Given their prominent actin-rich subcellular specializations, it is no surprise that mechanosensitive hair cells of the inner ear exploit myosin molecules - the only known actin-dependent molecular motors - to carry out exotic but essential tasks. Recent experiments have confirmed that an unconventional myosin isozyme, myosin-1c, is a component of the hair cell's adaptation-motor complex. This complex carries out slow adaptation, provides tension to sensitize transduction channels, and may participate in assembly of the transduction apparatus. This review focuses on the detailed operation of the adaptation motor and the functional consequences of the incorporation of this specific myosin isozyme into the motor complex.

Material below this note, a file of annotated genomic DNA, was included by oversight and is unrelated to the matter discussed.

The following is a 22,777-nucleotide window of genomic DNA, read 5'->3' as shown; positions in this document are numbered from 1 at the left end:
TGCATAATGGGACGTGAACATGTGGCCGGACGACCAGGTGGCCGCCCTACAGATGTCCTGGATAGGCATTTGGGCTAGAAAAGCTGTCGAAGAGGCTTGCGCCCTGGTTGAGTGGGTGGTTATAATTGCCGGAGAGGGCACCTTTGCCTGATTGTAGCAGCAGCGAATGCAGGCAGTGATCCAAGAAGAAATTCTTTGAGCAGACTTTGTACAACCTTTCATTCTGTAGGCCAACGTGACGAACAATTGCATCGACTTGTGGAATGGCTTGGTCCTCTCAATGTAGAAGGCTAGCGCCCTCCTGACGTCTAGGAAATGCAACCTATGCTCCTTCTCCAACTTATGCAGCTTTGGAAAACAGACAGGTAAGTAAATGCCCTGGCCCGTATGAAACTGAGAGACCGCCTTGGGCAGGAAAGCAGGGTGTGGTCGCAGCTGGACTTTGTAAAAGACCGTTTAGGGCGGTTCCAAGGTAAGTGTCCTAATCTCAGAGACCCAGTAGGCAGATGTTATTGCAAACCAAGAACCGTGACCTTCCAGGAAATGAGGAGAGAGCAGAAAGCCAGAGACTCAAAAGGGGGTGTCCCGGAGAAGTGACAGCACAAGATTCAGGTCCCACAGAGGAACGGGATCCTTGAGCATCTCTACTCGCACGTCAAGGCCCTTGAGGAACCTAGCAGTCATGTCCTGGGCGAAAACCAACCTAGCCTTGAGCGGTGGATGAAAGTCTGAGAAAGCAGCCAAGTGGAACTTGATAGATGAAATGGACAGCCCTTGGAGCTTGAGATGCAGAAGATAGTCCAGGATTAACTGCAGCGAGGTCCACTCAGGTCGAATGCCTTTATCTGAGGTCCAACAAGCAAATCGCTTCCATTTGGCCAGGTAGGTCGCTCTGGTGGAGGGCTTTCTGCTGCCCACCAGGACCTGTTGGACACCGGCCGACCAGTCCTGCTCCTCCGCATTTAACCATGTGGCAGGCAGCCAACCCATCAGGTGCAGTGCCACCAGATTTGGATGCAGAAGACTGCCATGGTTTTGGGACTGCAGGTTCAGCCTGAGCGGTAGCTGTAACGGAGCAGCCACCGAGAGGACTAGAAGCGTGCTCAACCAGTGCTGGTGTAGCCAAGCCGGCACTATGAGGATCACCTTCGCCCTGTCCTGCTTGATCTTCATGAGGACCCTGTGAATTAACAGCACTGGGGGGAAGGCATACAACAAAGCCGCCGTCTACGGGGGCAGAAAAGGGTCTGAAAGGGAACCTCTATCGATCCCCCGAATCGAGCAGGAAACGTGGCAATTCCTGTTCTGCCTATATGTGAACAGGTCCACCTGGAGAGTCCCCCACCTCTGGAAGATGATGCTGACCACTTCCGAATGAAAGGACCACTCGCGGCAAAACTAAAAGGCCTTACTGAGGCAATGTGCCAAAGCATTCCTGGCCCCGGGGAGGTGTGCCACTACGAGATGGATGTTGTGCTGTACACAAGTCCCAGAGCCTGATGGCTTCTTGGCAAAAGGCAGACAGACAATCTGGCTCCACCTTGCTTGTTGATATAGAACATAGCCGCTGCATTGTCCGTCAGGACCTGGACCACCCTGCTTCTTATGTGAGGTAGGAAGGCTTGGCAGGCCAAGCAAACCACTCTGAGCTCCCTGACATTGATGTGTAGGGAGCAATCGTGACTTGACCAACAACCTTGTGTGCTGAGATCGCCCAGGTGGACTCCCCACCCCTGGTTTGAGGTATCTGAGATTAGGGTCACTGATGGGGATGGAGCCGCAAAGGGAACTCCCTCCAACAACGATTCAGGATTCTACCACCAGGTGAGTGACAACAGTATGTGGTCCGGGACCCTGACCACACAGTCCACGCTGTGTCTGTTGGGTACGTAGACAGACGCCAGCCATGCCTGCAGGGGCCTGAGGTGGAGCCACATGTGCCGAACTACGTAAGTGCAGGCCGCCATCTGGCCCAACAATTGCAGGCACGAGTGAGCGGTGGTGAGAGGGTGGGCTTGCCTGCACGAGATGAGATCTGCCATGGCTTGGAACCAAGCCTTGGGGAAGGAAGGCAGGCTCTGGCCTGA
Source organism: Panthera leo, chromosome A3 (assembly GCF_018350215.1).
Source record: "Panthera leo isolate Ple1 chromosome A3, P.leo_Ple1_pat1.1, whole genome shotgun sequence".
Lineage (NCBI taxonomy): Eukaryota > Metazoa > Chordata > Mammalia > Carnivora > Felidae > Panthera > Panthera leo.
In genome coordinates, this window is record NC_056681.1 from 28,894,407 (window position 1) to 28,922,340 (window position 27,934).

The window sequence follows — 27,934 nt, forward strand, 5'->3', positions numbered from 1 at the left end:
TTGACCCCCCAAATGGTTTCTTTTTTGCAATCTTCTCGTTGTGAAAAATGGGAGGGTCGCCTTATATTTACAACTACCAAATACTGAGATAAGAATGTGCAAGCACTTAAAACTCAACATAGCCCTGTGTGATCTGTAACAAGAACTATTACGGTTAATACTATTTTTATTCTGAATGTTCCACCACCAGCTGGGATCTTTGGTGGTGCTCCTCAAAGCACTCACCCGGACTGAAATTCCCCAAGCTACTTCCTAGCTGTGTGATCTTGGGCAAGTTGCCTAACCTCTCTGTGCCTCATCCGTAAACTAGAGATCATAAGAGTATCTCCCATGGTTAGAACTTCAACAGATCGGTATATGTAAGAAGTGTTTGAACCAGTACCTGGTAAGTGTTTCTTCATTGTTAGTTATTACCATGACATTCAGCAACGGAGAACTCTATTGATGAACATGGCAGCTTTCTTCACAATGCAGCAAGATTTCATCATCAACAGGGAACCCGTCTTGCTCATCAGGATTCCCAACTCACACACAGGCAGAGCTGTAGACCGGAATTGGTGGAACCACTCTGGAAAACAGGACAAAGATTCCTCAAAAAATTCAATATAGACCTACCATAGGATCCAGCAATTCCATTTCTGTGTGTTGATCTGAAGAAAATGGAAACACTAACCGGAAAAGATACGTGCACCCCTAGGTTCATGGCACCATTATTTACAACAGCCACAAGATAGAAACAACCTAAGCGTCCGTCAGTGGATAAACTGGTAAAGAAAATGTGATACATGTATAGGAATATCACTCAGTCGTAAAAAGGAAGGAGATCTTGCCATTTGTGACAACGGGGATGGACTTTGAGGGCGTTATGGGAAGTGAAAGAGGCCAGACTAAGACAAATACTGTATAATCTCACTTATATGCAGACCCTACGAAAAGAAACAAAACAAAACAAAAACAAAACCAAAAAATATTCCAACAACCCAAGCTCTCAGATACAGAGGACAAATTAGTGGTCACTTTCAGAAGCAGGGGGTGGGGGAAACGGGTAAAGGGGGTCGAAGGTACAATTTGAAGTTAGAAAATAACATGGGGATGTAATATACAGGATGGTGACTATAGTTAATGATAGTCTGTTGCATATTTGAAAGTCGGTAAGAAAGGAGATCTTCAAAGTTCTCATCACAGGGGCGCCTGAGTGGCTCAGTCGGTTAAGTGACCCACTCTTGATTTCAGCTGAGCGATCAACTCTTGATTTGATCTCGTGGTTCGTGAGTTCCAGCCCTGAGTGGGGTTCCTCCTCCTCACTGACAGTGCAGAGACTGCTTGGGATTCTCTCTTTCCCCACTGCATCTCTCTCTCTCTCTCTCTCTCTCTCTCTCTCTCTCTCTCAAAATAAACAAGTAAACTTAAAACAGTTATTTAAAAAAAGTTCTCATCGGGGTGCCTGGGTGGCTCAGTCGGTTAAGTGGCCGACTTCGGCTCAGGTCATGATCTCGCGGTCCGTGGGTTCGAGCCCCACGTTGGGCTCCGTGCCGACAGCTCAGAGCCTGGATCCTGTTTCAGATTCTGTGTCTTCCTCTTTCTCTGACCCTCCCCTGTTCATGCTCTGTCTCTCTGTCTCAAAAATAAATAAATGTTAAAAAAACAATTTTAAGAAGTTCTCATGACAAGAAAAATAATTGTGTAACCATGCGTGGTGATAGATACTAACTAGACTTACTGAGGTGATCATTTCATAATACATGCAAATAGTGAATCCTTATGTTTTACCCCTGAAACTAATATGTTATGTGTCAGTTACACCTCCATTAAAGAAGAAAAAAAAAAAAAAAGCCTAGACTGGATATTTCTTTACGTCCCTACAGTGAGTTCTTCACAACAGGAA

|Original language||English (US)|
|Number of pages||25|
|Journal||Annual Review of Physiology|
|State||Published - Dec 1 2004|
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